Mitch McConnell published an op-ed demanding that the new Democratic majority in the House of Representatives act in a bipartisan manner.
Just hours later, the Senate Majority Leader blocked a bipartisan bill that would have protected Special Counsel Robert Mueller from being fired by Donald Trump.
The move has earned scorn for the Kentucky Senator, who has been blasted for his casting aside historic political norms to gain a political advantage for Republicans. The column, published Wednesday on FoxNews.com, was a pointed — and many believe accusatory — call on Democrats to work with Republicans.
“Will Dems work with us, or simply put partisan politics ahead of the country?” the headline read.
The op-ed drew an immediate backlash, as many pointed out that Mitch McConnell was the architect of the Republicans’ strategy to stymie Barack Obama’s presidency by refusing to work across the aisle and try to starve him of accomplishments.
As Politifact noted, McConnell made little efforts to hide his goal of defeating Barack Obama and shunning bipartisanship in an effort to do so.
“The single most important thing we want to achieve is for President Obama to be a one-term president,” McConnell famously said in 2010.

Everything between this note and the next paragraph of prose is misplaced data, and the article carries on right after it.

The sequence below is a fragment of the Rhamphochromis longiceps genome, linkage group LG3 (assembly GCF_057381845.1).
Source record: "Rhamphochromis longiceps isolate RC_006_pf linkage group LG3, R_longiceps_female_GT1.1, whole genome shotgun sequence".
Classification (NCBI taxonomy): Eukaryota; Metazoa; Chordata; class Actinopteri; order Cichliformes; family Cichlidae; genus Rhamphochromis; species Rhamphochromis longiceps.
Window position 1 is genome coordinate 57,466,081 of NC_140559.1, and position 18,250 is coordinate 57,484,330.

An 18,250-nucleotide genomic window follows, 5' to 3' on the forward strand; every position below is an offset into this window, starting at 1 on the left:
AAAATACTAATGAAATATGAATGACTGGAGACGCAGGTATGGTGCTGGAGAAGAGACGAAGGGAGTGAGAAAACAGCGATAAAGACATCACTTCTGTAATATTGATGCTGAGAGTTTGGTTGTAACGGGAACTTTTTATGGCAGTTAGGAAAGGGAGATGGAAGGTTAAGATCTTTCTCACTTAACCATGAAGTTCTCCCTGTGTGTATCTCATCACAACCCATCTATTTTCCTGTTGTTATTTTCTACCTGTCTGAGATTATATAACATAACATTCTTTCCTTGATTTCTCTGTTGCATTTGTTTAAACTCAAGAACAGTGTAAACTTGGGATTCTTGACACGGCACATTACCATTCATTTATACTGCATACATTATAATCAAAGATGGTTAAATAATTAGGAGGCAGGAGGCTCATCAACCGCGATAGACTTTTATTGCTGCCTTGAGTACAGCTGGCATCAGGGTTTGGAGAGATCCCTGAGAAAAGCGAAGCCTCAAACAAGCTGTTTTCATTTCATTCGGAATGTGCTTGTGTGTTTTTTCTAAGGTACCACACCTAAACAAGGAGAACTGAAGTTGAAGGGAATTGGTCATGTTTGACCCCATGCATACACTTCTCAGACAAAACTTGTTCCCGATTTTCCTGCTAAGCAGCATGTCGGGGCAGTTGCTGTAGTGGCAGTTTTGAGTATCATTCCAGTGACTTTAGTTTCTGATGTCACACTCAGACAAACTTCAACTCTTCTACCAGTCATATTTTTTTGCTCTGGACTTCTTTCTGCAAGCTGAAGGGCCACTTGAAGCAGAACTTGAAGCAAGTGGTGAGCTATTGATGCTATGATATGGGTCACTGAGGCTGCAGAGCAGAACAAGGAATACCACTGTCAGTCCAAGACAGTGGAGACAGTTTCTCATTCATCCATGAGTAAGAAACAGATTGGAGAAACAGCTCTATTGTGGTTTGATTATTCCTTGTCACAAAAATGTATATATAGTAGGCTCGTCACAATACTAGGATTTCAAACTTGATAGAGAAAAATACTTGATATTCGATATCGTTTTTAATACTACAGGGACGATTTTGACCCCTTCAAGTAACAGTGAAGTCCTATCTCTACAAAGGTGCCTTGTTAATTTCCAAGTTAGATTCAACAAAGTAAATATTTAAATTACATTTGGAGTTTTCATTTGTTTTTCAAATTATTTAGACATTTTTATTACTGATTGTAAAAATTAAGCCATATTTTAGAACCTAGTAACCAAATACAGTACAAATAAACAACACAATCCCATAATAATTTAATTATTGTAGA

The strategy continued through both terms of Barack Obama’s presidency, concluding with McConnell’s decision to block Barack Obama’s nomination of Merrick Garland to the Supreme Court vacancy left after the death of Antonin Scalia. Many critics saw McConnell as the epitome of partisanship in Washington, including Los Angeles Times columnist Michael Hiltzik who said McConnell’s column was “quite possibly the nerviest, most hypocritical op-ed in history.”
Mitch McConnell got even more criticism just hours after the op-ed was published when he blocked a bipartisan bill that would have protected Robert Mueller from being fired by Donald Trump. There had been concern that Trump could move to end the Russia investigation after forcing Attorney General Jeff Sessions to resign, with Democrats and Republicans both looking to stop any potential firing from Trump.
— Chris Geidner (@chrisgeidner) November 14, 2018
Arizona Senator Jeff Flake, a Republican who has often bucked party leadership, supported the bill and sought unanimous consent to bring the bill forward for debate, but Mitch McConnell refused and blocked the bill, BuzzFeed News reported. Flake responded by declaring the would vote to reject all of Donald Trump’s judicial nominees. Because Flake holds a position on the Senate Judiciary Committee, his vote alone could allow Democrats to prevent nominees from moving forward.